by Ajai Shukla
(Business Standard: 19th March 08)
A couple of years ago, the Comptroller and Auditor General (CAG) stopped posting on the internet the department’s annual audit report on defence. That came after the Ordnance Factory Board (OFB) lost a large export order from the United States, after US officials read a CAG audit report criticising the OFB. But while the CAG obliged the Ministry of Defence (MoD) by confining its audit report to Parliament and to booklets distributed to officials and the media, MoD officials continue to treat the CAG with disdain. The latest CAG report on defence, which again draws attention to the dismal state of planning and accounting within the MoD and the military, includes telling statistics on the MoD’s lack of cooperation with India’s top audit body. Before finalising any audit report, the CAG must send a draft to the concerned ministry; the ministry’s response must be included in the CAG’s final report. But when the draft audits in this latest report were sent to the MoD, the Defence Secretary ignored them altogether; only the OFB bothered to respond to some of the audits relating to their factories.
The same hauteur surrounds the MoD’s approach to earlier audit observations. The Public Accounts Committee (PAC) had mandated that the MoD must submit Action Taken Reports (ATNs) on every audit within four months of the time the report is tabled in Parliament. The latest CAG report lists out 90 audit observations since 1996 for which the MoD has not bothered to send ATNs. Over the years successive CAG reports have been successively stonewalled by MoD officials, who routinely run rings around the PAC while testifying before parliamentarians with little or no expertise in defence. The PAC’s ability to follow up effectively on CAG audits is also circumscribed by the sheer volume of reports that come before it.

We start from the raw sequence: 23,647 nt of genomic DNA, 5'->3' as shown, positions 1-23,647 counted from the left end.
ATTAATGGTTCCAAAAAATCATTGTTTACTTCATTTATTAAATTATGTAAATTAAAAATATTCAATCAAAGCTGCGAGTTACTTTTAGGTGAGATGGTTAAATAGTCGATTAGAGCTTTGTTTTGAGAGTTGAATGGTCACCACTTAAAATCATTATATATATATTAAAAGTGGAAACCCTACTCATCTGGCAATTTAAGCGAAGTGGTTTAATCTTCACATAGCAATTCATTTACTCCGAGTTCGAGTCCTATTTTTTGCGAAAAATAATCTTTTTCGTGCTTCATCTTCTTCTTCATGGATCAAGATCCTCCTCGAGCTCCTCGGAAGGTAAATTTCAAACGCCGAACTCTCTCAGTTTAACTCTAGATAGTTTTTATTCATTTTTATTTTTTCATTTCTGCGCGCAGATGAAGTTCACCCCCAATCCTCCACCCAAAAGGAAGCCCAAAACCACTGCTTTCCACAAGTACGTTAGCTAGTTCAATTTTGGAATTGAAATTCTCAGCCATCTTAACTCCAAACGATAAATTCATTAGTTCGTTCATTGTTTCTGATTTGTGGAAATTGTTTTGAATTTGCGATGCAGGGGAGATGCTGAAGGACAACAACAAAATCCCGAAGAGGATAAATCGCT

Like elsewhere, the judiciary is stepping in to fill the executive and legislative vacuum; the Supreme Court is already hearing public interest litigation based upon the CAG’s report on irregularities in defence purchases during the Kargil conflict. In the absence of effective parliamentary oversight of the MoD, judicial intervention could accelerate. Parliament itself remains noticeably disinclined to discuss, reform or actively oversee the defence of the realm. The defence budget was passed this month without even the most cursory discussion, even though that expenditure was almost twice as much as the heatedly debated farmers’ loan waiver. The Parliament’s Standing Committee on Defence, under Mr Vikhe Patil, has met an average of twice every month, but there again, in the absence of military and strategic knowledge or experience, effectively overseeing the MoD remains a difficult proposition. Standing Committee members complain that the MoD deploys technicality to obfuscate in even the simplest of questions like equipping the army in J&K with appropriate protective equipment.
Now the MoD must respond before the PAC to the CAG’s report. The PAC can visit military units and installations that have been audited in this report; MoD officials can be called in to testify. Parliament remains the only instrument through which the MoD can be effectively called to account. And CAG’s reports can be used either as an effective flashlight for probing and reforming less visible areas of defence; or, as is increasingly happening, as a weapon with which to embarrass the government of the day and to launch witch-hunts that ill serve the defence of India.